Bleeding Heart After Attack Linked to Poor Chance of Recovery

January 23, 2009 Updated: October 1, 2015
The coloured area on this MRI scan shows a cross-section of the heart muscle, with the area of bleeding shown in red. (Imperial College London)
The coloured area on this MRI scan shows a cross-section of the heart muscle, with the area of bleeding shown in red. (Imperial College London)

Bleeding inside the heart after a heart attack has been discovered through unprecedented images published this week.

Dr Declan O'Regan, author of the study said, "Using this new scanning technique shows us that patients who develop bleeding inside their damaged heart muscle have a much poorer chance of recovery.”

The research revealed that after being treated, some patients experience bleeding after the heart muscle begins to pump blood again.

He added, “We hope that this will help us to identify which patients are at most risk of complications following their heart attack."

Scientists captured Magnetic Resonance Imaging (MRI) scans of such bleeding from 15 recent heart attack sufferers from Imperial College Healthcare NHS Trust.

Dr Declan O'Regan told The Epoch Times, “The MRI scan is sensitive to deposits of iron that we can see very accurately. The iron in the blood [from the bleeding] causes a change in signal in the MRI scan.”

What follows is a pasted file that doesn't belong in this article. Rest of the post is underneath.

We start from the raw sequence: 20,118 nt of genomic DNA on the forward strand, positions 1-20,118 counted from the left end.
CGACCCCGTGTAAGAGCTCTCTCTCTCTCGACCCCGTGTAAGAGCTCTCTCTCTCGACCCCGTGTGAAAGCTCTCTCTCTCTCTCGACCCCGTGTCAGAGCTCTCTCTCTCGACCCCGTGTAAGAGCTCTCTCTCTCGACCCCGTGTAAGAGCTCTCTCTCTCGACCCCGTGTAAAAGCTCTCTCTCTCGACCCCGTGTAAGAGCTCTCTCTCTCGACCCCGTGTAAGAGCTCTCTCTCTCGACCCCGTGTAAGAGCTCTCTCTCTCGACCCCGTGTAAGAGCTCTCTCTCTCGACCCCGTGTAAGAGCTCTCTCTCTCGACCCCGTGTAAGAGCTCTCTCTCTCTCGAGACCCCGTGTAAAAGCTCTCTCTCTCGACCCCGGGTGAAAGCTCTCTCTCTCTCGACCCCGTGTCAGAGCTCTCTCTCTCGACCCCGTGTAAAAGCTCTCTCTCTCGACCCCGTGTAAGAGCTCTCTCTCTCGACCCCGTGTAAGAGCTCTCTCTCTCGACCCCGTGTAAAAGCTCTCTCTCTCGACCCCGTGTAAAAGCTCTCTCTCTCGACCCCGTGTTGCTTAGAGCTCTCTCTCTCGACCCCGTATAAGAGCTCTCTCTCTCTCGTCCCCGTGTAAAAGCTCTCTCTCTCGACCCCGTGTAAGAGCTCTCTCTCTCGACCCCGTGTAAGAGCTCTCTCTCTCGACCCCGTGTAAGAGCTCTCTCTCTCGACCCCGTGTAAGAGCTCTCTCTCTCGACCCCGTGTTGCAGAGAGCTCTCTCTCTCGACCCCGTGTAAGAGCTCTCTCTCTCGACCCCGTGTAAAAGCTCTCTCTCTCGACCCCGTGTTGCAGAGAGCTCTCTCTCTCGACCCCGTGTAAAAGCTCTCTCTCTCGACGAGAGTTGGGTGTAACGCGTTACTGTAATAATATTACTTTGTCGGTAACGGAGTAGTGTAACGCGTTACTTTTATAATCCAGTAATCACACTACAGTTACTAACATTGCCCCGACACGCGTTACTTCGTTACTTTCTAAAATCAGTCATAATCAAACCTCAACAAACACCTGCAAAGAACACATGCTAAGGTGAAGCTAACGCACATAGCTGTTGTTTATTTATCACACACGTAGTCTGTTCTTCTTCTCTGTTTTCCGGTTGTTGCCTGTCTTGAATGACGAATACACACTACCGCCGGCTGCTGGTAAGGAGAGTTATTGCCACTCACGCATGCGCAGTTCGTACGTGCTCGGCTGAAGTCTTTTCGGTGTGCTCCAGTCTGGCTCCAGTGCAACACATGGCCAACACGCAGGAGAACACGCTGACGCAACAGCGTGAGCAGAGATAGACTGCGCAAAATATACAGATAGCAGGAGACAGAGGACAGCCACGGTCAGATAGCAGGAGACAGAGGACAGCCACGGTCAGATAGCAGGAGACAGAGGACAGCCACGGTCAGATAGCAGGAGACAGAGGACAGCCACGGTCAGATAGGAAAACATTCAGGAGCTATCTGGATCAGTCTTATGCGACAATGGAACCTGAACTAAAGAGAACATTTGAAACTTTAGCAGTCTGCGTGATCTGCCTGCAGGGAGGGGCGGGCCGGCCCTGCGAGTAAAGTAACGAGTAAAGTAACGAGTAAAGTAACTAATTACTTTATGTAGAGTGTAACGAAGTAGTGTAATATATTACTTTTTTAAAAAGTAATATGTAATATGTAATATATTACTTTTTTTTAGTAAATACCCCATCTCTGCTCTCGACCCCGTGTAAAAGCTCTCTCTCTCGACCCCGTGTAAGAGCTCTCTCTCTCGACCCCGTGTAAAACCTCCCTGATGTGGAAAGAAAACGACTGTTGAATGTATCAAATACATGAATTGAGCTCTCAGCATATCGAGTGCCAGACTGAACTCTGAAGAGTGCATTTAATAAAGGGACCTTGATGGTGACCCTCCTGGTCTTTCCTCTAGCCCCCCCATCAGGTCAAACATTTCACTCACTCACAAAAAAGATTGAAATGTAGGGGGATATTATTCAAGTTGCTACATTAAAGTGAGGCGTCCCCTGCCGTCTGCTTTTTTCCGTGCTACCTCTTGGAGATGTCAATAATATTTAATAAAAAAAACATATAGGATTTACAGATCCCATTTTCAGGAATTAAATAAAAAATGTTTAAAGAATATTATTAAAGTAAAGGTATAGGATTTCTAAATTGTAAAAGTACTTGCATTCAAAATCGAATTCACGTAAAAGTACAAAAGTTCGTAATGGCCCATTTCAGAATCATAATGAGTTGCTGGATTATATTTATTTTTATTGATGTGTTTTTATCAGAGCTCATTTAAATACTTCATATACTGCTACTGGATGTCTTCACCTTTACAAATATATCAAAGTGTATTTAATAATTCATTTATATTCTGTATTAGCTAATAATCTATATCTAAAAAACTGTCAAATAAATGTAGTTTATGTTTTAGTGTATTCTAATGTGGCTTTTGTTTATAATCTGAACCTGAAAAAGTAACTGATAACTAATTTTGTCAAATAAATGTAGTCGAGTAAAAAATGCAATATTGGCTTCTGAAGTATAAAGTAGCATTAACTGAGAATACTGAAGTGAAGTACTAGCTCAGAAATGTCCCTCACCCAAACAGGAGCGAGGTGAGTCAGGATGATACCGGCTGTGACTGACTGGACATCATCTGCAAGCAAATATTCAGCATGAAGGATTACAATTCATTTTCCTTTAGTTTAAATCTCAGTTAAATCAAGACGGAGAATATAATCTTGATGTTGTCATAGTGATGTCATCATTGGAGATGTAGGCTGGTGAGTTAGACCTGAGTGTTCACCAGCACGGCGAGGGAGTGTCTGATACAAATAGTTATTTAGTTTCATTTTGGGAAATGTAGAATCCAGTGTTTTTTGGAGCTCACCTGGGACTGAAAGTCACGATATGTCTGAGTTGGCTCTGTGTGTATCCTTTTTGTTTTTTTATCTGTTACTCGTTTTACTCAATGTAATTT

Analysis of the scans showed that the amount of bleeding corresponded to the damage inflicted to the heart muscle. Patients with large areas of muscle damage from a heart attack had more bleeding than those who suffered a relatively smaller heart attack. This new insight shows that the bleeding can be used to indicate the amount of damage caused to the patient’s heart from the attack. However, further research is needed to understand the implications of this bleeding.

He added, “This is an area now being researched. The deposits of iron may possibly be toxic to heart muscle and may cause damage itself. At the moment, no one knows the extent of harm it may cause to the repair process.”

Dr Stuart Cook, the study's senior author said, "The more we understand about what happens during and after a heart attack, the greater the chances are of scientists finding new ways to combat the damage that heart attacks cause."

A heart attack occurs when an artery supplying blood to the heart becomes blocked, depriving the heart muscle of oxygen. Current treatments include placing a stent within the artery to keep it clear.

Dr Declan O'Regan  is an MRC Clinician Scientist and Consultant Radiologist. The research was conducted at the MRC Clinical Sciences Centre, Imperial College London and published this week in the journal Radiology.